SIM-AM 2023

Substrate design to avert stress accretion in additive manufacturing: Numerical and experimental predictions

  • Chiumenti, Michele (CIMNE)
  • Cervera, Miguel (CIMNE)
  • Lin, Xin (Northwestern Polytechnical University)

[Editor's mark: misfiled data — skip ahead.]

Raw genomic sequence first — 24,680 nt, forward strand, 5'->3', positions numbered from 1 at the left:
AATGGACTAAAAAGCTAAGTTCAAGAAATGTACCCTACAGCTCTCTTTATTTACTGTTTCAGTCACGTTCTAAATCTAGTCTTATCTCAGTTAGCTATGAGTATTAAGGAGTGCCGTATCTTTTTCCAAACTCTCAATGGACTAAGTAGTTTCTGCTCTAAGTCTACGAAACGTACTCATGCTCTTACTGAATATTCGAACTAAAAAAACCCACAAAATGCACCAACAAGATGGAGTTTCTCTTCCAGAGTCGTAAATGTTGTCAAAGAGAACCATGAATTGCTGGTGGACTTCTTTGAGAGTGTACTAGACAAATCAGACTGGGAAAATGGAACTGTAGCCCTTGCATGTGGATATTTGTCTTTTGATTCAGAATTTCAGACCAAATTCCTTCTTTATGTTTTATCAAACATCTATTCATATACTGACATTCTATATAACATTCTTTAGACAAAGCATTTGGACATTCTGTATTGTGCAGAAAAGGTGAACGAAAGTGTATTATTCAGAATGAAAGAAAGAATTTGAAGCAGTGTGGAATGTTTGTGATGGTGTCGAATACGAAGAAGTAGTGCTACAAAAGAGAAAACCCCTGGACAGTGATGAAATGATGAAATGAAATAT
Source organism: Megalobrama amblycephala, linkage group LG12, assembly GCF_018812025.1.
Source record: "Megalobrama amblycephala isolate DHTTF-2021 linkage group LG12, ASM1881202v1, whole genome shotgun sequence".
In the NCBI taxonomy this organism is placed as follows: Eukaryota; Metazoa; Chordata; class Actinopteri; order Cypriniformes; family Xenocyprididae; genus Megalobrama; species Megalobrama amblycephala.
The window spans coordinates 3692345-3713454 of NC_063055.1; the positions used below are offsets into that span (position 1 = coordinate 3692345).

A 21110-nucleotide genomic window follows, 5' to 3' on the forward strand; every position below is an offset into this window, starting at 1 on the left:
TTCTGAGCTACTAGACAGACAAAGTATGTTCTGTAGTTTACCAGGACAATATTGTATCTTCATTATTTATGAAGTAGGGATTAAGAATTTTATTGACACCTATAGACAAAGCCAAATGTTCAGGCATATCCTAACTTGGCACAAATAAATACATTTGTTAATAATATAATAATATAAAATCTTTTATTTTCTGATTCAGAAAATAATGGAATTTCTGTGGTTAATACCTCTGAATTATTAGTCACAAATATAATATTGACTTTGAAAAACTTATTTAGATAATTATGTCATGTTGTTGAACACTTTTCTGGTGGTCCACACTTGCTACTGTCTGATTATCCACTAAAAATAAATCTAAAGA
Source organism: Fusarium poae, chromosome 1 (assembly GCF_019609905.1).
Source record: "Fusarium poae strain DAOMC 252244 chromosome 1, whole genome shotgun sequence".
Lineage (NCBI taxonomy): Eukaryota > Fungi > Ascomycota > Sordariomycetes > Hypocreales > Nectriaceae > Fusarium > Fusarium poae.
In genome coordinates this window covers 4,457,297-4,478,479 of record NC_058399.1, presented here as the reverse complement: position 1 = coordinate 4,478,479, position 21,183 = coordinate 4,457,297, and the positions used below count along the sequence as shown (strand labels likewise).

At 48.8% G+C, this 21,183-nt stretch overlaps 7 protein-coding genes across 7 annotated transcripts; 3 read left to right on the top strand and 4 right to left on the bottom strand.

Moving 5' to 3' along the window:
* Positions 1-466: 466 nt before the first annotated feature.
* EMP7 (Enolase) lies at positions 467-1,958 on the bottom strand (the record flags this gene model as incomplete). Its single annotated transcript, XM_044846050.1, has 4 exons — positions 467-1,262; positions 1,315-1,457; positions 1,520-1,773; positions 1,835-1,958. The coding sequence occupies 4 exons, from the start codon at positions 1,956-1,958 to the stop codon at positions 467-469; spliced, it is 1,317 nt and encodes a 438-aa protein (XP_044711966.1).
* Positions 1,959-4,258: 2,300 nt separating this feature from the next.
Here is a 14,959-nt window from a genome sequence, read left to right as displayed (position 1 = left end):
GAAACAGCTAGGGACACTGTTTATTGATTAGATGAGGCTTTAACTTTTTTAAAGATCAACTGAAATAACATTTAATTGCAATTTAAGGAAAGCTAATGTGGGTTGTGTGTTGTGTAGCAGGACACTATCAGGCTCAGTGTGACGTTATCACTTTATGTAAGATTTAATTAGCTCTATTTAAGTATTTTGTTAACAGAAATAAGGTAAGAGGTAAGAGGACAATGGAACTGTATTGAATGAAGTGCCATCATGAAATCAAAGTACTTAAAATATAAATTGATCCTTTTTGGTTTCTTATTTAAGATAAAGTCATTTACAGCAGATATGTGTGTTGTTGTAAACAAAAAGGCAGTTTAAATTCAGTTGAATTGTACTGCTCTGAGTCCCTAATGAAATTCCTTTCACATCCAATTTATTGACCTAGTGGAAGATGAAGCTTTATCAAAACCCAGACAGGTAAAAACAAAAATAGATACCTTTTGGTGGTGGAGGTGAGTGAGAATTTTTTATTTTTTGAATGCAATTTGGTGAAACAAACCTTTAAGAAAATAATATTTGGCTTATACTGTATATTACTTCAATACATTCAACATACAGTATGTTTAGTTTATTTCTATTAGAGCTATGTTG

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Laser-metal additive manufacturing (AM) inevitably yields residual stresses due to the coexistence of both high thermal gradients and stiff mechanical constraints and thus, favoring part warpages as well as cracking potential [1]. Although some strategies have been developed to control the accretion of residual stresses by reducing thermal gradients, they fail to prevent the stress concentrations at the built basement and impact other physical fields involved in AM [2]. Thereby, this work focuses on the optimal design of the inner structure of the substrate to reduce its local mechanical stiffness and, consequently, the stress accumulation during AM. Both selective laser melting (SLM) and directed energy deposition (DED) processes are considered to examine the effectiveness of the substrate design. In detail, the SLM group consists of two T-shape parts while three structures with increasing geometrical complexity (single-wall, rectangular and block parts) are included in the DED set. All components are first printed on the standard plates and the modified substrates with grooves or movable tenons, respectively, accompanying in-situ measurements in order to validate the coupled thermo-mechanical model for AM used in this work. The comparison between the numerical predictions and the measured data presents a good agreement. Next, the validated finite element software is employed to analyze the complex interactions between the structure-dependent thermal and mechanical response of AM-parts made on substrates with different structural designs. The results show that the stress concentrations and related cracks appear at the interface between the AM-builds and the typical solid substrates. Contrariwise, the designed substrates successfully avert the generation of residual stresses and cracking, while not compromising the thermal and metallurgical evolution and resulting mechanical hardness. This provides a possibility to separately solve different physical problems, widening the AM process window.